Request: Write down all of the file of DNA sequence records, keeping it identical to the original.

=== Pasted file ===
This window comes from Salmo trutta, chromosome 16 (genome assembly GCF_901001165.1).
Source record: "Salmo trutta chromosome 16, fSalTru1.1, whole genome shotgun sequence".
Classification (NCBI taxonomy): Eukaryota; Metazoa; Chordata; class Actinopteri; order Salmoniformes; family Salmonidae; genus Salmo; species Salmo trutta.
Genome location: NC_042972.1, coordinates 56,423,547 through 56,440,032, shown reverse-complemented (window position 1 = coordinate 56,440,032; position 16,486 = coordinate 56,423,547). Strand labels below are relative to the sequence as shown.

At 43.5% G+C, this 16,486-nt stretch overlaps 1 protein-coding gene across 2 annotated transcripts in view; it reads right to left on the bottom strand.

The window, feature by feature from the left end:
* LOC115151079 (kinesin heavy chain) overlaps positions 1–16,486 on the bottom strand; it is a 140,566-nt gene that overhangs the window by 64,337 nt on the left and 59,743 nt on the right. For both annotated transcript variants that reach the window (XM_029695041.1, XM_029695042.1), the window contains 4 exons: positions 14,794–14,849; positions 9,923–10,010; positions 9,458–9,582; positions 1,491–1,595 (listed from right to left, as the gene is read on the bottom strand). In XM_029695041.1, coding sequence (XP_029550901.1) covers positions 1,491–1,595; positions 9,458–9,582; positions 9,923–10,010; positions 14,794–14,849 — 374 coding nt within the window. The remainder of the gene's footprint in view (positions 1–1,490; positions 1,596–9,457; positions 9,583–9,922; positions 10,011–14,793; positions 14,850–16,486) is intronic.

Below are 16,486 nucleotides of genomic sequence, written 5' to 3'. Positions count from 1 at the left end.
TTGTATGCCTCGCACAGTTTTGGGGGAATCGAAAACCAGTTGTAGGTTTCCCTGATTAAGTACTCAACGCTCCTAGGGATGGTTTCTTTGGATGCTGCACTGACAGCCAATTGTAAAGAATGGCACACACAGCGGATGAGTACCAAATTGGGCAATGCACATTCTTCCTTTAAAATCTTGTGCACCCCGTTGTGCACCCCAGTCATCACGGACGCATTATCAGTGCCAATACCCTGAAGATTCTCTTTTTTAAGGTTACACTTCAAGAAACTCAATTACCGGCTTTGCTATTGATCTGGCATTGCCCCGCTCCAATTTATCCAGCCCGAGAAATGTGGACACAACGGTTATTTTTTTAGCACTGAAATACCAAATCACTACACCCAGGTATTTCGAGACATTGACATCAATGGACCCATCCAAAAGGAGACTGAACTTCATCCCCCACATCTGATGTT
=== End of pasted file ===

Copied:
This window comes from Salmo trutta, chromosome 16 (genome assembly GCF_901001165.1).
Source record: "Salmo trutta chromosome 16, fSalTru1.1, whole genome shotgun sequence".
Classification (NCBI taxonomy): Eukaryota; Metazoa; Chordata; class Actinopteri; order Salmoniformes; family Salmonidae; genus Salmo; species Salmo trutta.
Genome location: NC_042972.1, coordinates 56,423,547 through 56,440,032, shown reverse-complemented (window position 1 = coordinate 56,440,032; position 16,486 = coordinate 56,423,547). Strand labels below are relative to the sequence as shown.

At 43.5% G+C, this 16,486-nt stretch overlaps 1 protein-coding gene across 2 annotated transcripts in view; it reads right to left on the bottom strand.

The window, feature by feature from the left end:
* LOC115151079 (kinesin heavy chain) overlaps positions 1–16,486 on the bottom strand; it is a 140,566-nt gene that overhangs the window by 64,337 nt on the left and 59,743 nt on the right. For both annotated transcript variants that reach the window (XM_029695041.1, XM_029695042.1), the window contains 4 exons: positions 14,794–14,849; positions 9,923–10,010; positions 9,458–9,582; positions 1,491–1,595 (listed from right to left, as the gene is read on the bottom strand). In XM_029695041.1, coding sequence (XP_029550901.1) covers positions 1,491–1,595; positions 9,458–9,582; positions 9,923–10,010; positions 14,794–14,849 — 374 coding nt within the window. The remainder of the gene's footprint in view (positions 1–1,490; positions 1,596–9,457; positions 9,583–9,922; positions 10,011–14,793; positions 14,850–16,486) is intronic.

Below are 16,486 nucleotides of genomic sequence, written 5' to 3'. Positions count from 1 at the left end.
TTGTATGCCTCGCACAGTTTTGGGGGAATCGAAAACCAGTTGTAGGTTTCCCTGATTAAGTACTCAACGCTCCTAGGGATGGTTTCTTTGGATGCTGCACTGACAGCCAATTGTAAAGAATGGCACACACAGCGGATGAGTACCAAATTGGGCAATGCACATTCTTCCTTTAAAATCTTGTGCACCCCGTTGTGCACCCCAGTCATCACGGACGCATTATCAGTGCCAATACCCTGAAGATTCTCTTTTTTAAGGTTACACTTCAAGAAACTCAATTACCGGCTTTGCTATTGATCTGGCATTGCCCCGCTCCAATTTATCCAGCCCGAGAAATGTGGACACAACGGTTATTTTTTTAGCACTGAAATACCAAATCACTACACCCAGGTATTTCGAGACATTGACATCAATGGACCCATCCAAAAGGAGACTGAACTTCATCCCCCACATCTGATGTT